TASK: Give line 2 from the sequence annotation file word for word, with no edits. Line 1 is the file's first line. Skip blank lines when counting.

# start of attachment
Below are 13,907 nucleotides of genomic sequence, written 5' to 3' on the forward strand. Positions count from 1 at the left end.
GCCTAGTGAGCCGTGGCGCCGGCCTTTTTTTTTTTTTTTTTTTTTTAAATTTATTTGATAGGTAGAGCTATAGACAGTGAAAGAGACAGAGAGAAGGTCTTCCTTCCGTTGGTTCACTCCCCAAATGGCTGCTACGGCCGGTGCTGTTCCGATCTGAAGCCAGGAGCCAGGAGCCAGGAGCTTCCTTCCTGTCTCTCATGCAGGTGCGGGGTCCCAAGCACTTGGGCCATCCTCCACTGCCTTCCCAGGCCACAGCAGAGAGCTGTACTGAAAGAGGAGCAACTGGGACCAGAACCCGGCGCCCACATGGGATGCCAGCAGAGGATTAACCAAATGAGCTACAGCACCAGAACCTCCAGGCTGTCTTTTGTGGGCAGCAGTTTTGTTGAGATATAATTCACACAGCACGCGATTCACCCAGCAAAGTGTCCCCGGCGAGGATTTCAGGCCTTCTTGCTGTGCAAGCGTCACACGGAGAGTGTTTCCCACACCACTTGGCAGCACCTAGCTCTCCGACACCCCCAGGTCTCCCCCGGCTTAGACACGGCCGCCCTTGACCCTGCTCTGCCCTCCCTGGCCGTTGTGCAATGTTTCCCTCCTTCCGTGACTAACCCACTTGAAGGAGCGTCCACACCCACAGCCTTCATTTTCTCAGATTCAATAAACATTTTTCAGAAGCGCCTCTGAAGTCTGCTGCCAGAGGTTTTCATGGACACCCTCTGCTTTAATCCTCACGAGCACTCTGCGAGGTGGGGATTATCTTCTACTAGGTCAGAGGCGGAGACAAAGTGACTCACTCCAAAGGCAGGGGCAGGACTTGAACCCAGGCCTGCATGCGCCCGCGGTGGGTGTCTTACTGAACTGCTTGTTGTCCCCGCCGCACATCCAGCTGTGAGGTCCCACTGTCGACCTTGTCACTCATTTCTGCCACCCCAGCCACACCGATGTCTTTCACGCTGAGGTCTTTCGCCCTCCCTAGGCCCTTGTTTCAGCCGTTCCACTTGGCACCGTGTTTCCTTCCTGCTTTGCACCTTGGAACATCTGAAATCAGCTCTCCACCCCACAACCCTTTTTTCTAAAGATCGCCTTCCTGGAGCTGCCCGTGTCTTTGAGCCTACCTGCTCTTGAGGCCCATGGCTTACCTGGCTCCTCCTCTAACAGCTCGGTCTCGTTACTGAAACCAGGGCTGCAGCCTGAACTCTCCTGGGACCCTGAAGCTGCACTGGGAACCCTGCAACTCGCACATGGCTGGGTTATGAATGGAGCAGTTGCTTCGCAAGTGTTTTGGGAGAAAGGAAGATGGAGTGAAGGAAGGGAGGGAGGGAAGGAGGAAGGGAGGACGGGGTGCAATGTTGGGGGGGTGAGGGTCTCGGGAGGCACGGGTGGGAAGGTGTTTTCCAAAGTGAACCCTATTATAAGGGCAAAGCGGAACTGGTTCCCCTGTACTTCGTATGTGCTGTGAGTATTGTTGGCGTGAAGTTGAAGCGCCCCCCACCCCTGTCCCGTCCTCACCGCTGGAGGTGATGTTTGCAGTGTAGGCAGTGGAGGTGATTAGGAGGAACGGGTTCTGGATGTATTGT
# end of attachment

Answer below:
GCCTAGTGAGCCGTGGCGCCGGCCTTTTTTTTTTTTTTTTTTTTTTAAATTTATTTGATAGGTAGAGCTATAGACAGTGAAAGAGACAGAGAGAAGGTCTTCCTTCCGTTGGTTCACTCCCCAAATGGCTGCTACGGCCGGTGCTGTTCCGATCTGAAGCCAGGAGCCAGGAGCCAGGAGCTTCCTTCCTGTCTCTCATGCAGGTGCGGGGTCCCAAGCACTTGGGCCATCCTCCACTGCCTTCCCAGGCCACAGCAGAGAGCTGTACTGAAAGAGGAGCAACTGGGACCAGAACCCGGCGCCCACATGGGATGCCAGCAGAGGATTAACCAAATGAGCTACAGCACCAGAACCTCCAGGCTGTCTTTTGTGGGCAGCAGTTTTGTTGAGATATAATTCACACAGCACGCGATTCACCCAGCAAAGTGTCCCCGGCGAGGATTTCAGGCCTTCTTGCTGTGCAAGCGTCACACGGAGAGTGTTTCCCACACCACTTGGCAGCACCTAGCTCTCCGACACCCCCAGGTCTCCCCCGGCTTAGACACGGCCGCCCTTGACCCTGCTCTGCCCTCCCTGGCCGTTGTGCAATGTTTCCCTCCTTCCGTGACTAACCCACTTGAAGGAGCGTCCACACCCACAGCCTTCATTTTCTCAGATTCAATAAACATTTTTCAGAAGCGCCTCTGAAGTCTGCTGCCAGAGGTTTTCATGGACACCCTCTGCTTTAATCCTCACGAGCACTCTGCGAGGTGGGGATTATCTTCTACTAGGTCAGAGGCGGAGACAAAGTGACTCACTCCAAAGGCAGGGGCAGGACTTGAACCCAGGCCTGCATGCGCCCGCGGTGGGTGTCTTACTGAACTGCTTGTTGTCCCCGCCGCACATCCAGCTGTGAGGTCCCACTGTCGACCTTGTCACTCATTTCTGCCACCCCAGCCACACCGATGTCTTTCACGCTGAGGTCTTTCGCCCTCCCTAGGCCCTTGTTTCAGCCGTTCCACTTGGCACCGTGTTTCCTTCCTGCTTTGCACCTTGGAACATCTGAAATCAGCTCTCCACCCCACAACCCTTTTTTCTAAAGATCGCCTTCCTGGAGCTGCCCGTGTCTTTGAGCCTACCTGCTCTTGAGGCCCATGGCTTACCTGGCTCCTCCTCTAACAGCTCGGTCTCGTTACTGAAACCAGGGCTGCAGCCTGAACTCTCCTGGGACCCTGAAGCTGCACTGGGAACCCTGCAACTCGCACATGGCTGGGTTATGAATGGAGCAGTTGCTTCGCAAGTGTTTTGGGAGAAAGGAAGATGGAGTGAAGGAAGGGAGGGAGGGAAGGAGGAAGGGAGGACGGGGTGCAATGTTGGGGGGGTGAGGGTCTCGGGAGGCACGGGTGGGAAGGTGTTTTCCAAAGTGAACCCTATTATAAGGGCAAAGCGGAACTGGTTCCCCTGTACTTCGTATGTGCTGTGAGTATTGTTGGCGTGAAGTTGAAGCGCCCCCCACCCCTGTCCCGTCCTCACCGCTGGAGGTGATGTTTGCAGTGTAGGCAGTGGAGGTGATTAGGAGGAACGGGTTCTGGATGTATTGT